The influenza activity level in Illinois remains widespread. Similar to the Centers for Disease Control and Prevention, the Illinois Department of Public Health (IDPH) reports the number of influenza-related ICU admissions, influenza-related pediatric deaths, and influenza outbreaks. The most recent report shows 1032 influenza-related ICU admissions, two influenza-related pediatric deaths, and 285 influenza outbreaks. Weekly reports can be found at https://www.dph.illinois.gov/topics-services/diseases-and-conditions/influenza/surveillance.
“The most common influenza strain circulating in Illinois and across the country has been an influenza A strain?H3N2, which tends to cause more severe illness,” said IDPH Director Nirav D. Shah, M.D., J.D. “However, other strains?influenza B, can become more common later in the season. If you still have not gotten a flu shot, it’s not too late. The vaccine will help protect you and those around you from the flu strains circulating this season.”
Getting a flu shot can also reduce flu illnesses, doctors’ visits, and missed work and school due to flu, as well as prevent flu-related hospitalizations. The more people who get vaccinated, the more people will be protected from flu, especially those who may not be able to be vaccinated, such as babies under six months. Anyone can get the flu, even healthy people. Getting a flu shot is the first and most important step in protecting you and those around you against flu viruses.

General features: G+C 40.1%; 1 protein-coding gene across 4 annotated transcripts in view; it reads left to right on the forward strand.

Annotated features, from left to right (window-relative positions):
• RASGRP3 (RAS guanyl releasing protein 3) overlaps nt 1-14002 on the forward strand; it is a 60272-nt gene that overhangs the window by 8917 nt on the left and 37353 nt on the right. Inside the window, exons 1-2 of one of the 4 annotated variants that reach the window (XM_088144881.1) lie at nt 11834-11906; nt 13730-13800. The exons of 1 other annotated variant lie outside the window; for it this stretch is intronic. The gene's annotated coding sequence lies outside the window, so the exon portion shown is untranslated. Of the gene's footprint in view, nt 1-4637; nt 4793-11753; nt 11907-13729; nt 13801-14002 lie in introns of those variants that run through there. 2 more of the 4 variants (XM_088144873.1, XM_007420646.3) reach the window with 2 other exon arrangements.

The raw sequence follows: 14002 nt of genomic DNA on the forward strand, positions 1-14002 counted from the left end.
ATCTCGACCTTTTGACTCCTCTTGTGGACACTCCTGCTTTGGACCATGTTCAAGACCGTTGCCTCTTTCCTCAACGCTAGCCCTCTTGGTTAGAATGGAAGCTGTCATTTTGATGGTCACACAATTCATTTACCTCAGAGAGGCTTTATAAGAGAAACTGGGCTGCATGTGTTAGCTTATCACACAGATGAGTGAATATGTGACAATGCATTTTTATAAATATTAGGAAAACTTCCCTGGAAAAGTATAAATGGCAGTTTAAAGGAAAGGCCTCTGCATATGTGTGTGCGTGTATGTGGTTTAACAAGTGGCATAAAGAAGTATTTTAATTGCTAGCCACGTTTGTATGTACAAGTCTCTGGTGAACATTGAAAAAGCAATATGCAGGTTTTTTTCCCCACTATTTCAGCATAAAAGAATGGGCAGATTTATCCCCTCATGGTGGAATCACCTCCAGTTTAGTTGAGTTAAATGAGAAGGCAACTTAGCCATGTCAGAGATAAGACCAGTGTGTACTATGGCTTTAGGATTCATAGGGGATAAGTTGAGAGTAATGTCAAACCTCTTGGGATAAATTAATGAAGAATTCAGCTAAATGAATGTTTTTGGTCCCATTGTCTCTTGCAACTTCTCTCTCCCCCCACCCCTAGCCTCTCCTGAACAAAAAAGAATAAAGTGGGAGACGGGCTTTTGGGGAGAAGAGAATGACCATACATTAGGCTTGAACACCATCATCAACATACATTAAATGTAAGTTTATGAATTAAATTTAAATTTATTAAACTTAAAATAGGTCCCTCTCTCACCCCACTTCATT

Flu symptoms can include fever or feverish/chills, cough, sore throat, runny or stuffy nose, muscle or body aches, headache, tiredness, and some people may have vomiting and diarrhea, though this is more common in children than adults.
Flu is typically spread by droplets when someone with the flu talks, coughs, or sneezes. People can also get the flu by touching something, like a door handle, that has the virus on it and then touching their mouth, eyes, or nose.
On average, it’s about two days after being exposed to the flu before symptoms begin. However, you can pass the flu to someone roughly a day before you start experiencing those symptoms, and up to 5 to 7 days after becoming sick.
In addition to getting a flu shot, IDPH recommends following the 3 C’s: clean, cover, and contain.
• Clean – frequently wash your hands with soap and warm water.
• Cover – cover your cough and sneeze.
• Contain – contain your germs by staying home if you are sick.
Influenza antiviral drugs can be used for treatment of some who get sick with the flu. Many observational studies have found that in addition to lessening the duration and severity of symptoms, antiviral drugs can prevent flu complications. Because it is important to start antiviral medication quickly, high-risk patients should contact a health care professional at the first signs of influenza symptoms, which include sudden onset of fever, aches, chills, and tiredness.
To find a location to get a flu shot in your community, check with your health care provider or local health department. You can also use the online Vaccine Finder.